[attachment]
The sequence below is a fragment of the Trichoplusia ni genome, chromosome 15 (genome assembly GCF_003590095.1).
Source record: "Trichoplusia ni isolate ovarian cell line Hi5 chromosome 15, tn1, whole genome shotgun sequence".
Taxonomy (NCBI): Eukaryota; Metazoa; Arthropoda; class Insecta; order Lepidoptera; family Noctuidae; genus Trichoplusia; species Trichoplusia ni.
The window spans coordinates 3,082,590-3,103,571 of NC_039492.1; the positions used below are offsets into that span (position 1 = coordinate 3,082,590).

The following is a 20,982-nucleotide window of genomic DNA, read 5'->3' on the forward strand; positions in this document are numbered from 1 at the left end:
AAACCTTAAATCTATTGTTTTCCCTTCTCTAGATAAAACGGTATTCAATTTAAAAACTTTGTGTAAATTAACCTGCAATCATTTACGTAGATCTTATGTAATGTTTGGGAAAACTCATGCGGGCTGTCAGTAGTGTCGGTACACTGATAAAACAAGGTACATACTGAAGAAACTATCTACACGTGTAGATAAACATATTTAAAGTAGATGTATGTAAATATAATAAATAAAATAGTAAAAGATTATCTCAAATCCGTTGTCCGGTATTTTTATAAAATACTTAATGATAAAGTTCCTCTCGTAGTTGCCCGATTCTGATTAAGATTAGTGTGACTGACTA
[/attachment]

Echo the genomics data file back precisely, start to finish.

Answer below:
The sequence below is a fragment of the Trichoplusia ni genome, chromosome 15 (genome assembly GCF_003590095.1).
Source record: "Trichoplusia ni isolate ovarian cell line Hi5 chromosome 15, tn1, whole genome shotgun sequence".
Taxonomy (NCBI): Eukaryota; Metazoa; Arthropoda; class Insecta; order Lepidoptera; family Noctuidae; genus Trichoplusia; species Trichoplusia ni.
The window spans coordinates 3,082,590-3,103,571 of NC_039492.1; the positions used below are offsets into that span (position 1 = coordinate 3,082,590).

The following is a 20,982-nucleotide window of genomic DNA, read 5'->3' on the forward strand; positions in this document are numbered from 1 at the left end:
AAACCTTAAATCTATTGTTTTCCCTTCTCTAGATAAAACGGTATTCAATTTAAAAACTTTGTGTAAATTAACCTGCAATCATTTACGTAGATCTTATGTAATGTTTGGGAAAACTCATGCGGGCTGTCAGTAGTGTCGGTACACTGATAAAACAAGGTACATACTGAAGAAACTATCTACACGTGTAGATAAACATATTTAAAGTAGATGTATGTAAATATAATAAATAAAATAGTAAAAGATTATCTCAAATCCGTTGTCCGGTATTTTTATAAAATACTTAATGATAAAGTTCCTCTCGTAGTTGCCCGATTCTGATTAAGATTAGTGTGACTGACTA